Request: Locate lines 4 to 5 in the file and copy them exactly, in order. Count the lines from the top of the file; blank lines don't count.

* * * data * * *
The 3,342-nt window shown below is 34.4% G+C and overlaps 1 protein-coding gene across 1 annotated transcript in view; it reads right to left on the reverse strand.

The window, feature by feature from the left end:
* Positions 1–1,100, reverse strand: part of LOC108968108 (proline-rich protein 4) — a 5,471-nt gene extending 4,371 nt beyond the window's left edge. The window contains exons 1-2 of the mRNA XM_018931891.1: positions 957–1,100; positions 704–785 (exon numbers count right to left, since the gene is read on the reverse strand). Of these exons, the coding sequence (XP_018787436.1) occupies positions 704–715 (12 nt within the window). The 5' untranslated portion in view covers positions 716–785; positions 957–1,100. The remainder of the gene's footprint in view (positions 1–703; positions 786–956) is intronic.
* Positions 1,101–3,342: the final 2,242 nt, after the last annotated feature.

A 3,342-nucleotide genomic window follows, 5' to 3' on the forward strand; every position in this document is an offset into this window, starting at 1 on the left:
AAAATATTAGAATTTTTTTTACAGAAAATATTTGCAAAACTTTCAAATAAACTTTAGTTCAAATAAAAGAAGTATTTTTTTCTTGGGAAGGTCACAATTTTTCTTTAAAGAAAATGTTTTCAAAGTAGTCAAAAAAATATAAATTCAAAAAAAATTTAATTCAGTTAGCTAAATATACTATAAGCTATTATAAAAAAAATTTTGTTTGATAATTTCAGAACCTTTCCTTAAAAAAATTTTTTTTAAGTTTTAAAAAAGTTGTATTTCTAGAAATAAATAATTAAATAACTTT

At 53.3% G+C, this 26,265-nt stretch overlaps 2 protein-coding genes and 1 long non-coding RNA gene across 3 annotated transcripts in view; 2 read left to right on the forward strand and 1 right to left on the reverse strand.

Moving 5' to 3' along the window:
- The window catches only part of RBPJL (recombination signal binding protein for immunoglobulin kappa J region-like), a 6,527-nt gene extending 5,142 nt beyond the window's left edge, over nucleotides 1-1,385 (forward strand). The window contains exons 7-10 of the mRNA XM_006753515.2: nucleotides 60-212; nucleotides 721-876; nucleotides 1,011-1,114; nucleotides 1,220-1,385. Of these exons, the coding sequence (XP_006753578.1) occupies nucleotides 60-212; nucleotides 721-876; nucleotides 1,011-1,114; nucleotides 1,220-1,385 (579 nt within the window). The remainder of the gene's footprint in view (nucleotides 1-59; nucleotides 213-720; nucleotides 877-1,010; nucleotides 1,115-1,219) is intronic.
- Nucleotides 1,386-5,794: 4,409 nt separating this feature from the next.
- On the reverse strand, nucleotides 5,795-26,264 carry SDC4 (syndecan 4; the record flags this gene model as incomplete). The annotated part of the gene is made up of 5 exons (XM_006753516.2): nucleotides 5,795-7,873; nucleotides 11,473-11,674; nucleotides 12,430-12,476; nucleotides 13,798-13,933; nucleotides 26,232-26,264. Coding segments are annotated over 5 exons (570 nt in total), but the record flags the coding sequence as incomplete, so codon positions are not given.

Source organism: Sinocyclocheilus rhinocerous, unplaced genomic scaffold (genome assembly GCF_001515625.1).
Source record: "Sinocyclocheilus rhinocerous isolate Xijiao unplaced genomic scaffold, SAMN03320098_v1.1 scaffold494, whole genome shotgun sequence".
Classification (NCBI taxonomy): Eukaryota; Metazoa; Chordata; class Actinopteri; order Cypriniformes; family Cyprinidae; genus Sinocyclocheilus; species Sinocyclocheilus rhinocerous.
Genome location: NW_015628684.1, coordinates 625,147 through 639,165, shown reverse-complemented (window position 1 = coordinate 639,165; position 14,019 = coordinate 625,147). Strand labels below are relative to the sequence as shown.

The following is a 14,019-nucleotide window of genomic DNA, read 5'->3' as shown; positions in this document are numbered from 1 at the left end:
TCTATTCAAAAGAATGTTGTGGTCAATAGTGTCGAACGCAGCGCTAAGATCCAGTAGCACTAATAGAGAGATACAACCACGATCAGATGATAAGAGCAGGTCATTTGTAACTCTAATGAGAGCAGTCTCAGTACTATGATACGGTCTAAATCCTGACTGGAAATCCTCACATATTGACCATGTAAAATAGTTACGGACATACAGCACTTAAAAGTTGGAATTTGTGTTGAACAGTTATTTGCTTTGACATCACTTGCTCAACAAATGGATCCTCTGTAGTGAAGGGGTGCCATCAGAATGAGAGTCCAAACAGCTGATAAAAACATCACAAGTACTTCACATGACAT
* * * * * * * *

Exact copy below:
* Positions 1,101–3,342: the final 2,242 nt, after the last annotated feature.

A 3,342-nucleotide genomic window follows, 5' to 3' on the forward strand; every position in this document is an offset into this window, starting at 1 on the left: